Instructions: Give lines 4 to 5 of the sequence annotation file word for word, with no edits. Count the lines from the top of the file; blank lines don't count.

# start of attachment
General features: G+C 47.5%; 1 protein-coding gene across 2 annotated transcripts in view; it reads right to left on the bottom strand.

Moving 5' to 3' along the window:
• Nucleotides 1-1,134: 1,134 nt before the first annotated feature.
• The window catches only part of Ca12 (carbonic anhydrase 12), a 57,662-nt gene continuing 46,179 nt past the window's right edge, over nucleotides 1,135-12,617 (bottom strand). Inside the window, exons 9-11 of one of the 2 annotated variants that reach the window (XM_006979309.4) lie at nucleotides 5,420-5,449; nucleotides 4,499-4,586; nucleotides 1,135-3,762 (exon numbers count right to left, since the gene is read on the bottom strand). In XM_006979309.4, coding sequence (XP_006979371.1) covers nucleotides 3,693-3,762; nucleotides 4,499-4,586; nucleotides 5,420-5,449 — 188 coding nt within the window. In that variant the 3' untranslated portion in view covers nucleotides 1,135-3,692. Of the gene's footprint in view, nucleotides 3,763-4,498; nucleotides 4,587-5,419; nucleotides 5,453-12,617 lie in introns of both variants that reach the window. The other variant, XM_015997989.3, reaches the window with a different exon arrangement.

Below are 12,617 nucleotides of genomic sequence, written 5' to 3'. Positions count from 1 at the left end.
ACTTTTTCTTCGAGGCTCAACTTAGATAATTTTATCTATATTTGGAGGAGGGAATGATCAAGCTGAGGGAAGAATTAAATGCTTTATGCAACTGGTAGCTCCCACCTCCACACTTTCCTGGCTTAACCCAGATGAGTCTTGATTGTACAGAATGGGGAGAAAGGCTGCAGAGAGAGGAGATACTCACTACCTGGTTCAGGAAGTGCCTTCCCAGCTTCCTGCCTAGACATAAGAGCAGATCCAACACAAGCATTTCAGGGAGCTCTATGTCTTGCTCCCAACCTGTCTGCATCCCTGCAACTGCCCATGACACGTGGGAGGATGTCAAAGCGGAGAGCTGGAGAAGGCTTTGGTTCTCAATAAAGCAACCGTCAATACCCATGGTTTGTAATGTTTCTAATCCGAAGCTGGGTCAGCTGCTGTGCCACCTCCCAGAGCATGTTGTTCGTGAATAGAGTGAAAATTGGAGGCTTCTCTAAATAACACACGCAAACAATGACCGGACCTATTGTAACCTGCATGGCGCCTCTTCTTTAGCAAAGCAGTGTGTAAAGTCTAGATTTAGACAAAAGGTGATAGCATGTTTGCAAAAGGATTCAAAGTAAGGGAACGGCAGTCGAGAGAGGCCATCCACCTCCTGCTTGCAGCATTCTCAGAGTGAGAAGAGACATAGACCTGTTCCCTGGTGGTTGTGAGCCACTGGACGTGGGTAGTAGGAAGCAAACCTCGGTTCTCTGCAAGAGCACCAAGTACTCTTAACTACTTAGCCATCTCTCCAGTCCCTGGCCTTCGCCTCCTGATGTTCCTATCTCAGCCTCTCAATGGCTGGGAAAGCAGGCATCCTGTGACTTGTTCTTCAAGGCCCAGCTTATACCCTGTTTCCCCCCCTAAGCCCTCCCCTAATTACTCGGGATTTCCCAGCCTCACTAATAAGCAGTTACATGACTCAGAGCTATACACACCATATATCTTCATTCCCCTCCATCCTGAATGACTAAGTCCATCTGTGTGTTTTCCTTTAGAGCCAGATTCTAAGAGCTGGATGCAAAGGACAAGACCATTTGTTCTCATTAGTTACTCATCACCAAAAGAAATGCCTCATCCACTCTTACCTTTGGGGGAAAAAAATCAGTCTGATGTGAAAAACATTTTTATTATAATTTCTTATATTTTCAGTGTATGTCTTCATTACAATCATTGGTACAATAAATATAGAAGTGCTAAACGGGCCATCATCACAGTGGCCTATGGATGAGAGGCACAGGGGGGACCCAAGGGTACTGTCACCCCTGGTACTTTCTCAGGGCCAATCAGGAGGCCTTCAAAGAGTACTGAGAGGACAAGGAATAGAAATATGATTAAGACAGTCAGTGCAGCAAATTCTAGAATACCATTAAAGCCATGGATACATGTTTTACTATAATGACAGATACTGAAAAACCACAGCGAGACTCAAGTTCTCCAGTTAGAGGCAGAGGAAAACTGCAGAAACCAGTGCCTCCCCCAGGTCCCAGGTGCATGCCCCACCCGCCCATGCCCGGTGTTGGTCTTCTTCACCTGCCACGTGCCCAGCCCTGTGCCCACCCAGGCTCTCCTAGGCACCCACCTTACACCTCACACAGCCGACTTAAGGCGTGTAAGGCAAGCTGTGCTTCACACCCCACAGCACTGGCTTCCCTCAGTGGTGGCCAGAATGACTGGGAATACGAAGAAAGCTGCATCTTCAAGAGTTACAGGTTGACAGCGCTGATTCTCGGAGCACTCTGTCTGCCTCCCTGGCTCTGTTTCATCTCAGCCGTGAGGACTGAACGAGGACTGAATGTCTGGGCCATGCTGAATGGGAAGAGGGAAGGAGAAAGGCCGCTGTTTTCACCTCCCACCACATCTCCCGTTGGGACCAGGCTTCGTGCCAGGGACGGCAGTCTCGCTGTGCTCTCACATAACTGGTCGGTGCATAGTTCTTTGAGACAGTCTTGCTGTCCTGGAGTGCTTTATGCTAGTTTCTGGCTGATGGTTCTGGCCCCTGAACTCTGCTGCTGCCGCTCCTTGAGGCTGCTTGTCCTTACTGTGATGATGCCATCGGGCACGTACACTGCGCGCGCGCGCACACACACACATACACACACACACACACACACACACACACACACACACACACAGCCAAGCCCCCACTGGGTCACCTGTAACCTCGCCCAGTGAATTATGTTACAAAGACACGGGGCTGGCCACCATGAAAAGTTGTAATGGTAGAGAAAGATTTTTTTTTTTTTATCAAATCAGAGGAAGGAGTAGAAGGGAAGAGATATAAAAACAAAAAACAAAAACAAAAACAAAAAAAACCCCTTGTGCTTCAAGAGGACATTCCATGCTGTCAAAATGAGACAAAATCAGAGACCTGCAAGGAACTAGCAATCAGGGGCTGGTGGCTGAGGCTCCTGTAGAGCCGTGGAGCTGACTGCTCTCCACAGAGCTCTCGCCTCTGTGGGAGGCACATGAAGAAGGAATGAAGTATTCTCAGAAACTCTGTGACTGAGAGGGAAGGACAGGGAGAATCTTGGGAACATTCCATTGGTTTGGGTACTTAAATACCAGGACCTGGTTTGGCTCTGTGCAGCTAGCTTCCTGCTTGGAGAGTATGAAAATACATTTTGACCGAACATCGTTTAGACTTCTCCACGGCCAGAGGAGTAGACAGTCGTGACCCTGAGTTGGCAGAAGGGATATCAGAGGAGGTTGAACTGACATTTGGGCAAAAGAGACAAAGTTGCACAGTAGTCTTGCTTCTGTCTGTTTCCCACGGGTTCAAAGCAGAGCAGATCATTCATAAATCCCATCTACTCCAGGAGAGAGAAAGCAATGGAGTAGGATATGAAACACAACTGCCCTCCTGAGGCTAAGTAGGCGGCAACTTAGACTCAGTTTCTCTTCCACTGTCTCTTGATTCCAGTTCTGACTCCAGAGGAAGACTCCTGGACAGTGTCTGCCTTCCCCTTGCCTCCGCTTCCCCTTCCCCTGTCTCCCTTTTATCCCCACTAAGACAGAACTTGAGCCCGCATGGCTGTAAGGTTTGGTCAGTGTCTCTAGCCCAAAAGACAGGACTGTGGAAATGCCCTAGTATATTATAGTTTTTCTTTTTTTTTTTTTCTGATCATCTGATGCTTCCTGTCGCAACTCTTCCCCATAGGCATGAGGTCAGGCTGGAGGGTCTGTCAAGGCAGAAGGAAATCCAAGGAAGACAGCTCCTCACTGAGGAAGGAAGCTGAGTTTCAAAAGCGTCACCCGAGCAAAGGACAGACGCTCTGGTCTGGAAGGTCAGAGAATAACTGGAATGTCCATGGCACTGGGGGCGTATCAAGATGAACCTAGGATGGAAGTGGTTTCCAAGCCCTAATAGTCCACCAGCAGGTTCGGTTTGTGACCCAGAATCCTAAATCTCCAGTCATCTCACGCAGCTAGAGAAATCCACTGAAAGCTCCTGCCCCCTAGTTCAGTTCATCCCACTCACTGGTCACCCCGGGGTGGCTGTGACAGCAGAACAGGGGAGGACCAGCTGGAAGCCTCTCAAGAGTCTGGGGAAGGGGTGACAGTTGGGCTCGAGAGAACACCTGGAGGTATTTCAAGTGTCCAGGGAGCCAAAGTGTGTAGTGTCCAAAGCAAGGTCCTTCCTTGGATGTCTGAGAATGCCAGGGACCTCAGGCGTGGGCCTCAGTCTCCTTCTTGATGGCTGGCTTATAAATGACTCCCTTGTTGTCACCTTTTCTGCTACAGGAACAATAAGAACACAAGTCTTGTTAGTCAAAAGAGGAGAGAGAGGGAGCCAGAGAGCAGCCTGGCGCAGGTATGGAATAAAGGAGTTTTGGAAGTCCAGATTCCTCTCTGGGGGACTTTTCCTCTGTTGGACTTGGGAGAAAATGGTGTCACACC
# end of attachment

• The window catches only part of Ca12 (carbonic anhydrase 12), a 57,662-nt gene continuing 46,179 nt past the window's right edge, over nucleotides 1,135-12,617 (bottom strand). Inside the window, exons 9-11 of one of the 2 annotated variants that reach the window (XM_006979309.4) lie at nucleotides 5,420-5,449; nucleotides 4,499-4,586; nucleotides 1,135-3,762 (exon numbers count right to left, since the gene is read on the bottom strand). In XM_006979309.4, coding sequence (XP_006979371.1) covers nucleotides 3,693-3,762; nucleotides 4,499-4,586; nucleotides 5,420-5,449 — 188 coding nt within the window. In that variant the 3' untranslated portion in view covers nucleotides 1,135-3,692. Of the gene's footprint in view, nucleotides 3,763-4,498; nucleotides 4,587-5,419; nucleotides 5,453-12,617 lie in introns of both variants that reach the window. The other variant, XM_015997989.3, reaches the window with a different exon arrangement.

Below are 12,617 nucleotides of genomic sequence, written 5' to 3'. Positions count from 1 at the left end.